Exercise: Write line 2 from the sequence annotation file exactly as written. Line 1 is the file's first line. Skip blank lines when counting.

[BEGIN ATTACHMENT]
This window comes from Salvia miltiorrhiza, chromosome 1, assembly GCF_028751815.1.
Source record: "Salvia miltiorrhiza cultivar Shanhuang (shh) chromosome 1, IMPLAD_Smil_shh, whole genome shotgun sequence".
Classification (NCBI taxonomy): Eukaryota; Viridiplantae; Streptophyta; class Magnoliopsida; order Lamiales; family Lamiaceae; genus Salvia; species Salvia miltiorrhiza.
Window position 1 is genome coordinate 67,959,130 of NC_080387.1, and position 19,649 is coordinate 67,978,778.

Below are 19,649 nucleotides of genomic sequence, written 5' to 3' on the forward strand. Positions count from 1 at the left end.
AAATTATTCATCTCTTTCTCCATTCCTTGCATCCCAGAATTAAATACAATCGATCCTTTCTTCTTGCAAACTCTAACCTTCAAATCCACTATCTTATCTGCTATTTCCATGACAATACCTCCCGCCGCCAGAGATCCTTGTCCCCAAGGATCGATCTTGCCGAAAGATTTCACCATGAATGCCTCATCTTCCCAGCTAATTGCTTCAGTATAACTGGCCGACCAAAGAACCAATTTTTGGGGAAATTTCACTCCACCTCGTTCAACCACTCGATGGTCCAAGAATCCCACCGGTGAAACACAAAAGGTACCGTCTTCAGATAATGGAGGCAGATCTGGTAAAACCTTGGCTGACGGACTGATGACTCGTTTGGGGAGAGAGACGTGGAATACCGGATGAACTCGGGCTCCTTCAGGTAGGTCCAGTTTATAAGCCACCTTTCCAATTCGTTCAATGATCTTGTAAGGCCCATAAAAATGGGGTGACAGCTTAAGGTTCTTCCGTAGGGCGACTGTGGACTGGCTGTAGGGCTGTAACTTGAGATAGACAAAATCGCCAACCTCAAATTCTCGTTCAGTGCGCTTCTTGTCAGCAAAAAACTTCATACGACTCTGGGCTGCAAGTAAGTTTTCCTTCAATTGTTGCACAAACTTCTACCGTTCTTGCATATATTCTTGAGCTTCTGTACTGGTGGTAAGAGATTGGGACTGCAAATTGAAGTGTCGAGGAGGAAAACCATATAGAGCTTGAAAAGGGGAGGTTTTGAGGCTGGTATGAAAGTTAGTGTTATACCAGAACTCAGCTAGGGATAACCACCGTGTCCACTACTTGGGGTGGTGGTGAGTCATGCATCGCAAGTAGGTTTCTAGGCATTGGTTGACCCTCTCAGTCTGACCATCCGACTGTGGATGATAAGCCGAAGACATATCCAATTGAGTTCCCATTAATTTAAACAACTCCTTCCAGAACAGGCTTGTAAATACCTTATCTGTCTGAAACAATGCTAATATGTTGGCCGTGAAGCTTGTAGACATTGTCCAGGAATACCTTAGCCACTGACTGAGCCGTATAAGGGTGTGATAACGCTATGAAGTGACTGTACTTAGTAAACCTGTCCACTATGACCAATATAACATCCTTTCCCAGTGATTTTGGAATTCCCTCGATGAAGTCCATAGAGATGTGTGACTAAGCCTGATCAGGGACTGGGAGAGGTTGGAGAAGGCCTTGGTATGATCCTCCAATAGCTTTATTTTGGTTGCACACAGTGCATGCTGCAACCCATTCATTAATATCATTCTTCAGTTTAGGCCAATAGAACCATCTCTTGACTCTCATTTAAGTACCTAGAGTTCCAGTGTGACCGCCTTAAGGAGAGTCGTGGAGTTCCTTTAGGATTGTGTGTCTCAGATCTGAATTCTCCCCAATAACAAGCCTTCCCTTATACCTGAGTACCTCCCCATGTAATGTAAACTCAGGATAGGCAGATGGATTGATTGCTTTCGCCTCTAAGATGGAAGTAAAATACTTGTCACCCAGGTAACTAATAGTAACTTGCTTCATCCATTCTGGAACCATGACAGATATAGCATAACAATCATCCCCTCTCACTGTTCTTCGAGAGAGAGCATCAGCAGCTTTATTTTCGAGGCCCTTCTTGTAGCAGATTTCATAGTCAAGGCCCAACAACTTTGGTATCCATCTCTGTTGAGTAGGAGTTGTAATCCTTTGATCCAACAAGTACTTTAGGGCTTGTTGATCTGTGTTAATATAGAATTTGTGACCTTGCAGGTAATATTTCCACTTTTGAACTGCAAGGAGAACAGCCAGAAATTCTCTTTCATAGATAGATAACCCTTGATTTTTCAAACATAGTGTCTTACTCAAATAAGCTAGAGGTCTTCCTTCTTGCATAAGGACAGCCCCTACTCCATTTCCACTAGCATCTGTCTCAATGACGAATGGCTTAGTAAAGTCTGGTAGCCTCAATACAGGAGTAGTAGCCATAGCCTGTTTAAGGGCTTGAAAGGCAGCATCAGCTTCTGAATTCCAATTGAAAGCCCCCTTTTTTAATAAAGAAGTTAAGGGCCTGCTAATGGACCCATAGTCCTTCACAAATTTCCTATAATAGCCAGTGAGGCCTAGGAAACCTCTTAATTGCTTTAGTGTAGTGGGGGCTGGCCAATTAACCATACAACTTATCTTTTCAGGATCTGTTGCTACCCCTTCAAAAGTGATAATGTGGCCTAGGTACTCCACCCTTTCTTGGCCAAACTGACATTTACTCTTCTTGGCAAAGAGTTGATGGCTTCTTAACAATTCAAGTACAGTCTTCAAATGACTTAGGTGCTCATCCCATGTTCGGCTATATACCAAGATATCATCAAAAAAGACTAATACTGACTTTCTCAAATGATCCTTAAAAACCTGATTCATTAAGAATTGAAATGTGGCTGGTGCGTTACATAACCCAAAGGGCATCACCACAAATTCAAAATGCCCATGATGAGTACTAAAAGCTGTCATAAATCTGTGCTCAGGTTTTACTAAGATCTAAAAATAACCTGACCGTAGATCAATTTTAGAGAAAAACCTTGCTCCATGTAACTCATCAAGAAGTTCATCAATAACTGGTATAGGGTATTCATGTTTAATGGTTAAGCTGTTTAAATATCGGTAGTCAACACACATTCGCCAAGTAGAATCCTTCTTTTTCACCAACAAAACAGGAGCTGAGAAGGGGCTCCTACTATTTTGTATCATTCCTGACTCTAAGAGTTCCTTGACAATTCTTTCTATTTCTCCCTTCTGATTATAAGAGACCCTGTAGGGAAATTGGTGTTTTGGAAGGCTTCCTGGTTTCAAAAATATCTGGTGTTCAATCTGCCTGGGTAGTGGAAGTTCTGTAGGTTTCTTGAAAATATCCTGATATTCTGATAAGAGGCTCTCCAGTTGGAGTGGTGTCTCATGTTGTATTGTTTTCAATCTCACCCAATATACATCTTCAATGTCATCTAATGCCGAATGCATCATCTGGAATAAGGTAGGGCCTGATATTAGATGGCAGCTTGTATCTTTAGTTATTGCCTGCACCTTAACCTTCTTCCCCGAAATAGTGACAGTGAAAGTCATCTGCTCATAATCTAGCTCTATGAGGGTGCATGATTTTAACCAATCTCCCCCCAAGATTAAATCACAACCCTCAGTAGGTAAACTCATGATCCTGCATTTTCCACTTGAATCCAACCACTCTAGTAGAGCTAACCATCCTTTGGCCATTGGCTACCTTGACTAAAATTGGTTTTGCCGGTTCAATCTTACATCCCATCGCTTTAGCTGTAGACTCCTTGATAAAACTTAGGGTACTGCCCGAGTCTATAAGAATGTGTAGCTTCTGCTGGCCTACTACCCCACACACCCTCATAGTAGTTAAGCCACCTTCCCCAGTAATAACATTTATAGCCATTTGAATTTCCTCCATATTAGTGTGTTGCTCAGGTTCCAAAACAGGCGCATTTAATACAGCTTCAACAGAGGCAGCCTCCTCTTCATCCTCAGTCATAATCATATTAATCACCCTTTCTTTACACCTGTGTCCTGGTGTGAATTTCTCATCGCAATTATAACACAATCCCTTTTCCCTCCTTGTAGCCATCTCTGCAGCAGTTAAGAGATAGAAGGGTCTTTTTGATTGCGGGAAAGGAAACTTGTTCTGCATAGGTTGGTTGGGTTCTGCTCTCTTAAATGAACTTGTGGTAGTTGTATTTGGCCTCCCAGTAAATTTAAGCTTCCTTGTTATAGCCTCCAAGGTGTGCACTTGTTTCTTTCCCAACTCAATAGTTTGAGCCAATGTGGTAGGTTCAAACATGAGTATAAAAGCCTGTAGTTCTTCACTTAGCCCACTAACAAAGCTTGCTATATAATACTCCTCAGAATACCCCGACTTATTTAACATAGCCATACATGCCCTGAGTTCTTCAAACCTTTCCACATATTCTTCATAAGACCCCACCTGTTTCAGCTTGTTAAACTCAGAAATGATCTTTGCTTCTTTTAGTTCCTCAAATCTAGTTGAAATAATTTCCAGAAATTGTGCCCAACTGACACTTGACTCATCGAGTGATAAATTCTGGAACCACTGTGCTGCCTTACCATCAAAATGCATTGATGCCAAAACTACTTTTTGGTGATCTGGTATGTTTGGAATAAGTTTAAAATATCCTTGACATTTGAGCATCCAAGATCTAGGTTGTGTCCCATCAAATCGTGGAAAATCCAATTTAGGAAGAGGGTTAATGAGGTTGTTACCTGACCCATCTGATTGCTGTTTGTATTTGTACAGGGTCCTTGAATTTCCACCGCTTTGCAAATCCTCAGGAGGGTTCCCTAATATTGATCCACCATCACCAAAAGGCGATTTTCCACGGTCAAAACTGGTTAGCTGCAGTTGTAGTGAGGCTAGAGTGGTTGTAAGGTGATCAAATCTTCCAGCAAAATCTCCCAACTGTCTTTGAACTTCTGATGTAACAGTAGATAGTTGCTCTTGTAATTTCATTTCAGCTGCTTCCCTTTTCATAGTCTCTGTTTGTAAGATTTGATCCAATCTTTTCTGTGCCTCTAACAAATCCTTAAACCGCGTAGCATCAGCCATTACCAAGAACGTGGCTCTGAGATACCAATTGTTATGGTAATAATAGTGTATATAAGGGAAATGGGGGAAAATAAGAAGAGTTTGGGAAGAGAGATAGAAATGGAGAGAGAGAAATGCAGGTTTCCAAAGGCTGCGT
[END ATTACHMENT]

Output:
Source record: "Salvia miltiorrhiza cultivar Shanhuang (shh) chromosome 1, IMPLAD_Smil_shh, whole genome shotgun sequence".